Definitive place in the BIG law for Technical Medicine Professionals

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Latest News | TU Delft

Technical medical specialists will be given full BIG registration and declaration authorisation. This is an important milestone for the study programme Technical Medicine, a joint programme of Delft University of Technology, Leiden University and Erasmus University Rotterdam.

Technical physicians will finally be included in the BIG Act (Individual Healthcare Professionals Act). This was decided by the Dutch Senate on Tuesday 23 April on the basis of a positive evaluation related to the added value of this professional group in healthcare. This provides technical physicians (referred to as Clinical Technologists in the Act) with official authorisation to carry out medical procedures independently. Furthermore, the Dutch Healthcare Authority (NZa) announced last week that as of 2020, the professional group will be authorised to initiate Diagnosis and Treatment Combination care programmes (dbc-zorgtrajecten) and register consultations.

According to the Dutch Association for Technical Medicine (NVvTG) and both study programmes (at the University of Twente and the partnership between Leiden University Medical Centre, Delft University of Technology and Erasmus MC Rotterdam), these developments are important milestones for the professional group and the study programmes. It confirms the necessity of technical medical specialists as part of the treatment team in healthcare.

The six-year study programme Technical Medicine by the University of Twente was first offered in 2003. It was a world premiere for the University of Twente. Since 2014, the Clinical Technology programme is offered by TU Delft in collaboration with the LUMC and the Erasmus MC. Although the names of the courses differ, the programme objectives for the students are the same. The large majority of alumni work in an (academic) hospital, others work in the corporate sector, for the government or at universities. 

Technical physicians are specialists who combine knowledge of technology and medicine. They safely and innovatively utilise medical technology to achieve diagnosis and treatment of individual patients. This could include 3D imaging for more accurate surgery, minimally invasive treatment of tumours, or personalisation of respiratory support in intensive care.

Technical physicians have formed an important connection between patient care, technology and innovation for more than a decade and have become an indispensable part of the departments that rely on complex technology. Their specific knowledge and skills represent an addition to the knowledge and experience brought by the physician and other disciplines. Independent execution of medical procedures is an invaluable link here, which has now been specified in legislation.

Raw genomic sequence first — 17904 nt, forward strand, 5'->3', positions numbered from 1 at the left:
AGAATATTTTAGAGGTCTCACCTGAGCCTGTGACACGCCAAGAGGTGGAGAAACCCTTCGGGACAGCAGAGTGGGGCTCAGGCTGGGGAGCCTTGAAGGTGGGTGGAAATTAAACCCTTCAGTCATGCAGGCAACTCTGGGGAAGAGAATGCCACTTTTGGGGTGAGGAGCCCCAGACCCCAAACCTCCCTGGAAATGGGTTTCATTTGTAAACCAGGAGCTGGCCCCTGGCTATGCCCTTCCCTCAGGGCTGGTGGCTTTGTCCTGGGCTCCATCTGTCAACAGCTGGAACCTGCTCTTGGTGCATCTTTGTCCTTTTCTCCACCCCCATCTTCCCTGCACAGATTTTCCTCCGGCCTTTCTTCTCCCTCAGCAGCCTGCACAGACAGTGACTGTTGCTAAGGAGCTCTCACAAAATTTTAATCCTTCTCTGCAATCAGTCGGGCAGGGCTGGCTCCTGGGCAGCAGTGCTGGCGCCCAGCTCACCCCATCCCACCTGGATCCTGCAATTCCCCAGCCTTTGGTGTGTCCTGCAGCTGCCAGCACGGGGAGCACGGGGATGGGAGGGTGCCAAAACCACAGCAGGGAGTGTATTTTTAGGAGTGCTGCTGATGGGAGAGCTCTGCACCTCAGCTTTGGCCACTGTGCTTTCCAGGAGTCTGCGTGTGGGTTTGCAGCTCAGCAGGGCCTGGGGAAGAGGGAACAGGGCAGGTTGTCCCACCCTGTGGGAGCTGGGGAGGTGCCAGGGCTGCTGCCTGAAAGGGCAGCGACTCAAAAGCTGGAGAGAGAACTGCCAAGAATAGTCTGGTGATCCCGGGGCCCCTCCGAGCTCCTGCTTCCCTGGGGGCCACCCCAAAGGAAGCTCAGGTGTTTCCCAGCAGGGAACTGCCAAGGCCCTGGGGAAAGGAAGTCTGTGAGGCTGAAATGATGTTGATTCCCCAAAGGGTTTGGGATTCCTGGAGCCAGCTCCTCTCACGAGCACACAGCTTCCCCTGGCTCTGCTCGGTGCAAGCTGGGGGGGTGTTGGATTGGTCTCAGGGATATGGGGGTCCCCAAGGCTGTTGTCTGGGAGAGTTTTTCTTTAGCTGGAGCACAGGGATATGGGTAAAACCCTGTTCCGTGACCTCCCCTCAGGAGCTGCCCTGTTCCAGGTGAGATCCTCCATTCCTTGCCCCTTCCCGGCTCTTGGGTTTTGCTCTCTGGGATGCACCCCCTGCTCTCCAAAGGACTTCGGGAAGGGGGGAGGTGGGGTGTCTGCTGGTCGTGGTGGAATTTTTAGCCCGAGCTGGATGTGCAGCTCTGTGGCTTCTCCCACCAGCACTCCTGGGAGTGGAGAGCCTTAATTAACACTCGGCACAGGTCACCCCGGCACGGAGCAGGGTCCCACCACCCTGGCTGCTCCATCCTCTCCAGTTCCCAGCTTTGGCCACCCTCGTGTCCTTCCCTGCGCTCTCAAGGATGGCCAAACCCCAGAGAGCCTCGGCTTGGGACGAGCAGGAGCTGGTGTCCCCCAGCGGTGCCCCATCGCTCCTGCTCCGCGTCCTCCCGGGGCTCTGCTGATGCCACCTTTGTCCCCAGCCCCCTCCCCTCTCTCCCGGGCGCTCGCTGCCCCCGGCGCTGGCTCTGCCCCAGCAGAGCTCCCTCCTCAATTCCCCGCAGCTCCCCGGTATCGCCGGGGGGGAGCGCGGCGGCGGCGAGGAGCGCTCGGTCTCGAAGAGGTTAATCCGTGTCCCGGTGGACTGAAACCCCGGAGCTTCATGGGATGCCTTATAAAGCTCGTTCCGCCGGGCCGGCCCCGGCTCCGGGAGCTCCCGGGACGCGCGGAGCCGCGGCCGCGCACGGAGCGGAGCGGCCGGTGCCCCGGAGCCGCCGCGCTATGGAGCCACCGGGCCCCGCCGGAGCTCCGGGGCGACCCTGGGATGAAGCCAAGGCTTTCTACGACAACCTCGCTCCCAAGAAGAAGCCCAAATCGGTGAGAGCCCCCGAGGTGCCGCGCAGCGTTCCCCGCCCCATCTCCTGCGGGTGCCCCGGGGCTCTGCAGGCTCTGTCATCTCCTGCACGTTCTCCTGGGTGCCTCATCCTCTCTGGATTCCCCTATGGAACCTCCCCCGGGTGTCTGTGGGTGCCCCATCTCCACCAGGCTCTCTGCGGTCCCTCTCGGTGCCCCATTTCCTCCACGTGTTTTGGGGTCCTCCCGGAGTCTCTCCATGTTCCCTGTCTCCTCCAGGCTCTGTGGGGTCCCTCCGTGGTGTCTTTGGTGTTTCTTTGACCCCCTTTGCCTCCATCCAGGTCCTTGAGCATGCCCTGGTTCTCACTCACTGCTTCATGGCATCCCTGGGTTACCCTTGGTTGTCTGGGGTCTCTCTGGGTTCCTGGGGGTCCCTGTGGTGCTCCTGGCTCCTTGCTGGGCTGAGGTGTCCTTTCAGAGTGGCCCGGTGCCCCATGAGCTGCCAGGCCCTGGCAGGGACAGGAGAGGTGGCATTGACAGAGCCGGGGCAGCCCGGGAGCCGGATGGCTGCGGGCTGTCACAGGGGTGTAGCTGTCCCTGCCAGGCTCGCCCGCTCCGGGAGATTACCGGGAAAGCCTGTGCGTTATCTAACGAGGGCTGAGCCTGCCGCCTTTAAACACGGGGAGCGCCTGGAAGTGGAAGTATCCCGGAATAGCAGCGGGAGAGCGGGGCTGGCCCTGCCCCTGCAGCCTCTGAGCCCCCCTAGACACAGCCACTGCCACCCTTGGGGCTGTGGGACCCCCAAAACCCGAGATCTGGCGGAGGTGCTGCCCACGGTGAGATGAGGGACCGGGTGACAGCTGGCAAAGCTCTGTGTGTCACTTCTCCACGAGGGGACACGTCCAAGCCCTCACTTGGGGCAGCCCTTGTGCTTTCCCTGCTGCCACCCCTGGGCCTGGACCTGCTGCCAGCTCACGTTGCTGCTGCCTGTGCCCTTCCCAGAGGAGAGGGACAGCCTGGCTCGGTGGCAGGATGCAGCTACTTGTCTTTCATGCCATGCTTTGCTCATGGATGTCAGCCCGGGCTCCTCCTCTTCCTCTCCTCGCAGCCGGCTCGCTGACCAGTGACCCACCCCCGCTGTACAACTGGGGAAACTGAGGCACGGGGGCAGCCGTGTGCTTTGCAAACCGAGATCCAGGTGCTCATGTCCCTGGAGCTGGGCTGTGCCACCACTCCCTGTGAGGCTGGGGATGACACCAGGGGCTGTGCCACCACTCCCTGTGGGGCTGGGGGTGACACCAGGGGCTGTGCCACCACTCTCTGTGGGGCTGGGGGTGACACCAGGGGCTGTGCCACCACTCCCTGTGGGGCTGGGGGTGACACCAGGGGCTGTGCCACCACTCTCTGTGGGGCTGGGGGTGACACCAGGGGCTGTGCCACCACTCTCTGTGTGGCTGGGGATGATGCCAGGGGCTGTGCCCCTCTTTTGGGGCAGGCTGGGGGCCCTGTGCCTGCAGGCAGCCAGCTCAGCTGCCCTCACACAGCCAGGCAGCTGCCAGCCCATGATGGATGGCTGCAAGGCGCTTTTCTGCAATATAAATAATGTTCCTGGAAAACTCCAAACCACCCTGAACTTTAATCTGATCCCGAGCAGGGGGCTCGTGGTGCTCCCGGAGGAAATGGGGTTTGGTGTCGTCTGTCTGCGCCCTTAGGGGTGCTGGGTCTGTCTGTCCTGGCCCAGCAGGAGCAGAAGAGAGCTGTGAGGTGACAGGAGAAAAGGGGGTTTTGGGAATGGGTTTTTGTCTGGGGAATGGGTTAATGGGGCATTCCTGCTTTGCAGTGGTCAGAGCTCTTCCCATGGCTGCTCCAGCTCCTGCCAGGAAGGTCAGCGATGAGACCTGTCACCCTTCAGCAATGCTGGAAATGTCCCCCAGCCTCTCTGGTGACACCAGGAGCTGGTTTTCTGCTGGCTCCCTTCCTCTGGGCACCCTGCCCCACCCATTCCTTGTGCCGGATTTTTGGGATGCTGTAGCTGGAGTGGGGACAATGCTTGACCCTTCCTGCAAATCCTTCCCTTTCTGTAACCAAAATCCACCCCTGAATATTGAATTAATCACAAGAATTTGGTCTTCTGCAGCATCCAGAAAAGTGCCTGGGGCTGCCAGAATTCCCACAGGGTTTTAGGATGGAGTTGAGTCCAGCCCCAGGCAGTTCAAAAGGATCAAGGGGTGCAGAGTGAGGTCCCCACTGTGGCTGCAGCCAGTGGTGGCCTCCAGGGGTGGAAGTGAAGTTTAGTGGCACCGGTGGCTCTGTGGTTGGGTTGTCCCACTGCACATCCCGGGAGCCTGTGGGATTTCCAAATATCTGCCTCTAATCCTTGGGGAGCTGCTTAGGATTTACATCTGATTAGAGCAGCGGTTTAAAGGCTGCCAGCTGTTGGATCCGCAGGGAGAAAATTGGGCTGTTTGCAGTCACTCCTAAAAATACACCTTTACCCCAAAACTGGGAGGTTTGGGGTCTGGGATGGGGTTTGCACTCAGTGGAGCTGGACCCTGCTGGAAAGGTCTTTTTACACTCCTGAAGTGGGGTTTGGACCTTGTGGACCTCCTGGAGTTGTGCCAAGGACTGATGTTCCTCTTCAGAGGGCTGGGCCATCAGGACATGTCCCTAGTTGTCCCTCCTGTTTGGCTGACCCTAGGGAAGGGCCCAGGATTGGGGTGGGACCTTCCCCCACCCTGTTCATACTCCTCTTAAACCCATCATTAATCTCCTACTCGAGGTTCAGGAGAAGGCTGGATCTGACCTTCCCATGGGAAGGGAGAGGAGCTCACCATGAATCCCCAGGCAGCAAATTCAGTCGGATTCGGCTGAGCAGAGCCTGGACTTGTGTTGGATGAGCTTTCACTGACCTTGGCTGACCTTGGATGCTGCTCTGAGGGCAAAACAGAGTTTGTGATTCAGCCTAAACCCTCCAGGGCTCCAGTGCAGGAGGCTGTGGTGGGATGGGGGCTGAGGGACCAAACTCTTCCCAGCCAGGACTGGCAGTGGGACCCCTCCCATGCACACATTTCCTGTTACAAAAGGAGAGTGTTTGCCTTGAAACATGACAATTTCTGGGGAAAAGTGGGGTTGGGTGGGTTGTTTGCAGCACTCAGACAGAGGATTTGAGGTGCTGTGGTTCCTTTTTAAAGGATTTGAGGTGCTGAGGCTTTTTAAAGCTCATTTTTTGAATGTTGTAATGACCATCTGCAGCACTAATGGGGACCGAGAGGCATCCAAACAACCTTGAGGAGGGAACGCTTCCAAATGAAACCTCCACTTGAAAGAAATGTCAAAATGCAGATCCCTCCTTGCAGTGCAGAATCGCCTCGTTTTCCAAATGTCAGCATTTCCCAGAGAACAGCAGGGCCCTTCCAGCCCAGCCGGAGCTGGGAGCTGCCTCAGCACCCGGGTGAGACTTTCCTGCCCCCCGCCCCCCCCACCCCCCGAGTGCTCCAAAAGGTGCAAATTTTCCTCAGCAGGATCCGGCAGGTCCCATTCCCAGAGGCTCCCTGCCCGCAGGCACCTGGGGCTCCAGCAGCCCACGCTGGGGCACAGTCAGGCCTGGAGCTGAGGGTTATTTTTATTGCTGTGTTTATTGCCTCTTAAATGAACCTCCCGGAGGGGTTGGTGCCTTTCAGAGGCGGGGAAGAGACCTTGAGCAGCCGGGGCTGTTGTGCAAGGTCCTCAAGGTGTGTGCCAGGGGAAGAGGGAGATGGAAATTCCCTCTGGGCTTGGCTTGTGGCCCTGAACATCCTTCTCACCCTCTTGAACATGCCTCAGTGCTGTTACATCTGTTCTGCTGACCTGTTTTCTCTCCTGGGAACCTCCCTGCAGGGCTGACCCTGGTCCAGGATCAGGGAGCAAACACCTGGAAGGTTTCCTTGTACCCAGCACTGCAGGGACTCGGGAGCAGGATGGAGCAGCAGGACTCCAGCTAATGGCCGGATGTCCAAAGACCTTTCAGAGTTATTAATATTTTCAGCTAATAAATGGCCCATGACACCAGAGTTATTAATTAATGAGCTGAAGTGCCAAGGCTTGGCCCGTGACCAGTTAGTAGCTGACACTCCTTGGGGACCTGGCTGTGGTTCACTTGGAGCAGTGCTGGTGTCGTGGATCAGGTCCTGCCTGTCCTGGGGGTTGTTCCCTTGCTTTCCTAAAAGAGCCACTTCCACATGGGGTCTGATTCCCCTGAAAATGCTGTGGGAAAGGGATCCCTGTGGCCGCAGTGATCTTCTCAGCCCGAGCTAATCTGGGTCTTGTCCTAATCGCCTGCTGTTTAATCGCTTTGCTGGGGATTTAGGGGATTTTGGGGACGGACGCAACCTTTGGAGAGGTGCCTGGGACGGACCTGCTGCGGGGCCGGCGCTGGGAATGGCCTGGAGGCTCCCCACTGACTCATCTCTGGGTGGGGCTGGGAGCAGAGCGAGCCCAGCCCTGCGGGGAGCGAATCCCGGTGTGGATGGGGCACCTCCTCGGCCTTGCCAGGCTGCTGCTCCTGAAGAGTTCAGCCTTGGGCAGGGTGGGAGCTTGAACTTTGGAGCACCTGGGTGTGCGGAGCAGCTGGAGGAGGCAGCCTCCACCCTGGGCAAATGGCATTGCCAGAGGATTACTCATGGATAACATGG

Experimental authorisation for technical physicians to carry out independent medical procedures had already been in place since 2014. A four-year study carried out by the Maastricht UMC+, on behalf of the Ministry of Public Health, Welfare and Sport, demonstrated that this contributes to more efficiently structured healthcare processes. This study also showed that patients are very satisfied with the care provided by technical physicians. Minister Bruins has adopted the recommendations from the evaluation research, which resulted in this amendment to the law that saw the professional group finally included in the BIG register.

In line with this draft legislation, the Healthcare Authority announced last week that as of 2020, the professional group will be given first-line status, facilitating the independent initiation of diagnosis and treatment combination care programmes and registration of consultations. The Healthcare Authority recently presented a series of measures to enable the availability of specialised medical care wherever needed. The allocation of first-line status to technical medicine is a fundamental element in this, as it plays an important role in embedding technical physicians in the care process and makes it possible to record the division of care tasks in consultation with other healthcare providers.

  • Jaap Harlaar, director of education Technical Medicine, Delft University of Technology, 06 29548600
  • Annemijn Jonkman, chairperson of the Dutch Association for Technical Medicine [email protected], 06 27858466
  • Claire Hallewas, press officer, Delft University of Technology, [email protected], 06 40953085 

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